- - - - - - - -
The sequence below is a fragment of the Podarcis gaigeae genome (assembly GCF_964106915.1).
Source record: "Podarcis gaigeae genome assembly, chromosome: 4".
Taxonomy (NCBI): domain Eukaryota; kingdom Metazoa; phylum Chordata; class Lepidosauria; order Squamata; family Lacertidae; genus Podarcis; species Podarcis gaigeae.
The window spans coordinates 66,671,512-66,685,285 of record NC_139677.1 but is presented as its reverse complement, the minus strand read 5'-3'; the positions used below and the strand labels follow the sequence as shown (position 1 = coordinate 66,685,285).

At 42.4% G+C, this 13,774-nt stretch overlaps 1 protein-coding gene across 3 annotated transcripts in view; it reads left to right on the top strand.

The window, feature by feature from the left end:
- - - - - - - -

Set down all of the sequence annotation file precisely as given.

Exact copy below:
The sequence below is a fragment of the Podarcis gaigeae genome (assembly GCF_964106915.1).
Source record: "Podarcis gaigeae genome assembly, chromosome: 4".
Taxonomy (NCBI): domain Eukaryota; kingdom Metazoa; phylum Chordata; class Lepidosauria; order Squamata; family Lacertidae; genus Podarcis; species Podarcis gaigeae.
The window spans coordinates 66,671,512-66,685,285 of record NC_139677.1 but is presented as its reverse complement, the minus strand read 5'-3'; the positions used below and the strand labels follow the sequence as shown (position 1 = coordinate 66,685,285).

At 42.4% G+C, this 13,774-nt stretch overlaps 1 protein-coding gene across 3 annotated transcripts in view; it reads left to right on the top strand.

The window, feature by feature from the left end: